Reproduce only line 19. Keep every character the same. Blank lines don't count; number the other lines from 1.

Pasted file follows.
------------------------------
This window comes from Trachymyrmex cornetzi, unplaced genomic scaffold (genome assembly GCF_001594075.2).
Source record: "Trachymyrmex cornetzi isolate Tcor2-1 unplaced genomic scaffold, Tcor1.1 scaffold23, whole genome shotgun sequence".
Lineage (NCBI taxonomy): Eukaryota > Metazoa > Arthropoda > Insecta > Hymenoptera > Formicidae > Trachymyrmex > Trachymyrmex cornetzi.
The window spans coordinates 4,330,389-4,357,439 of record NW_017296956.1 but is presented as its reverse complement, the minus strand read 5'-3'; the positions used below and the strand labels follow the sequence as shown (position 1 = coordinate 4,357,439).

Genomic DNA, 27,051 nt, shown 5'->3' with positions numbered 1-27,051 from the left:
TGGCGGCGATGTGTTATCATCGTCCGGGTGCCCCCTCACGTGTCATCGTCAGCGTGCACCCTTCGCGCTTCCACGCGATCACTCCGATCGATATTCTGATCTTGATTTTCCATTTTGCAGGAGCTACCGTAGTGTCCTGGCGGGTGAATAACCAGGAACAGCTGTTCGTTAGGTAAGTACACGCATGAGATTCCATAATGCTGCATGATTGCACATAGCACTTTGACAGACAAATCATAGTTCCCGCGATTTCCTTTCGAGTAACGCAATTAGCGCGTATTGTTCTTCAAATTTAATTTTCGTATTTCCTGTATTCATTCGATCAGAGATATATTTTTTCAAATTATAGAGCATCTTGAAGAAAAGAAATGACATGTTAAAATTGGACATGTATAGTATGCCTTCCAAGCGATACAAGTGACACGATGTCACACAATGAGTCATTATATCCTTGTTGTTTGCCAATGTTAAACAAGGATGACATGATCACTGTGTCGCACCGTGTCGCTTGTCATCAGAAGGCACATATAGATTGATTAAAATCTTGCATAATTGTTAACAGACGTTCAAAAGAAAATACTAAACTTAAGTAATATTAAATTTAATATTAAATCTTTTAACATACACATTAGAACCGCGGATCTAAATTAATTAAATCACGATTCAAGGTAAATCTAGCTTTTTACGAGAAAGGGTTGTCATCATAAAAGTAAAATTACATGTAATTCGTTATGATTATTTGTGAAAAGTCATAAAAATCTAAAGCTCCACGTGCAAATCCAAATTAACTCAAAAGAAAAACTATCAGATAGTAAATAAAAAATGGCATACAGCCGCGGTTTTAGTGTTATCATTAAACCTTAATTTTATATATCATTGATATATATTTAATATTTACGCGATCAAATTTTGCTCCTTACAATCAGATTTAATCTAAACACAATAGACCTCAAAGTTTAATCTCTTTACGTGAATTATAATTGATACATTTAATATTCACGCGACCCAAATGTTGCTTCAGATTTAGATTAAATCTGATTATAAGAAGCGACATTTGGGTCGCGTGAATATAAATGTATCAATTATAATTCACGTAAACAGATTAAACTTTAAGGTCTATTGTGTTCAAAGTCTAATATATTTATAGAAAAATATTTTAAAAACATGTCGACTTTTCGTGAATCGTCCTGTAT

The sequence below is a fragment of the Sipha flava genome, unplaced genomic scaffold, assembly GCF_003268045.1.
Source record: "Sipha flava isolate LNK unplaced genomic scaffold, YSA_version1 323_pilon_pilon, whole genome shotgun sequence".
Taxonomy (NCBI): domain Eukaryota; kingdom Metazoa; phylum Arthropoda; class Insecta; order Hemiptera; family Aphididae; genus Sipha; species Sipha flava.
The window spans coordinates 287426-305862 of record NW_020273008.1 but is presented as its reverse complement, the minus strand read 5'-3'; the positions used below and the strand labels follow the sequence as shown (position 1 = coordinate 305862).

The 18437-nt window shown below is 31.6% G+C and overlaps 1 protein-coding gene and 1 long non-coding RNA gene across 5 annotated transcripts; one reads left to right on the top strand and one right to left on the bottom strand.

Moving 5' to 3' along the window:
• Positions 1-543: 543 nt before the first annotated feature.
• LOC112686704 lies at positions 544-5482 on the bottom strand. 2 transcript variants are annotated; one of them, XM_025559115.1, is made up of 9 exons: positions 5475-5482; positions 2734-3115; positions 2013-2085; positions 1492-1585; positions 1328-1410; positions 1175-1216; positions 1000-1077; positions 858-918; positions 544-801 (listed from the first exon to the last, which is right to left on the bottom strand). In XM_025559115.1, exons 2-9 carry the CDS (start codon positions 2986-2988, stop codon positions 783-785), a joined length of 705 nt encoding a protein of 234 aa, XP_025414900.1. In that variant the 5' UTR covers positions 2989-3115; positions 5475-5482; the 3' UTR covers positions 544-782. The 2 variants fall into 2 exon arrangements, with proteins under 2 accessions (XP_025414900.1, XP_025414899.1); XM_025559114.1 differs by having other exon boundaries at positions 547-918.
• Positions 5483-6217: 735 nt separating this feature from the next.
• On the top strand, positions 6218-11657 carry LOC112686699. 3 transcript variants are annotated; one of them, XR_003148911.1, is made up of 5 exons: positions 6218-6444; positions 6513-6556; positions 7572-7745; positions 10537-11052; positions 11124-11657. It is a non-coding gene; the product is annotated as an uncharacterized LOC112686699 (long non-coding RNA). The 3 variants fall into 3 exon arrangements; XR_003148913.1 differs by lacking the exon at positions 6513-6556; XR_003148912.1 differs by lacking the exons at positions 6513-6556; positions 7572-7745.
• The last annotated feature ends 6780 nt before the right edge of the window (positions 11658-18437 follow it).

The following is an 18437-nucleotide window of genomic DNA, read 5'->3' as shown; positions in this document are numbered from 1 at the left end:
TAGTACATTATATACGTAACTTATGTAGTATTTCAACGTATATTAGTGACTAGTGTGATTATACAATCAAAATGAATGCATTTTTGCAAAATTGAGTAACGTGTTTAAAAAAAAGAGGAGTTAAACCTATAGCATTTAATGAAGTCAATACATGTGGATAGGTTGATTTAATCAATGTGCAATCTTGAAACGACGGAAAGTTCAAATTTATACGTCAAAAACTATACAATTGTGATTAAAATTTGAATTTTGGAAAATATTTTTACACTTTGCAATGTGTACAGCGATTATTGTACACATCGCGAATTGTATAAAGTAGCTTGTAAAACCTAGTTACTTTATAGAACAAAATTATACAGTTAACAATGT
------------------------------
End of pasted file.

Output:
TAGTACATTATATACGTAACTTATGTAGTATTTCAACGTATATTAGTGACTAGTGTGATTATACAATCAAAATGAATGCATTTTTGCAAAATTGAGTAACGTGTTTAAAAAAAAGAGGAGTTAAACCTATAGCATTTAATGAAGTCAATACATGTGGATAGGTTGATTTAATCAATGTGCAATCTTGAAACGACGGAAAGTTCAAATTTATACGTCAAAAACTATACAATTGTGATTAAAATTTGAATTTTGGAAAATATTTTTACACTTTGCAATGTGTACAGCGATTATTGTACACATCGCGAATTGTATAAAGTAGCTTGTAAAACCTAGTTACTTTATAGAACAAAATTATACAGTTAACAATGT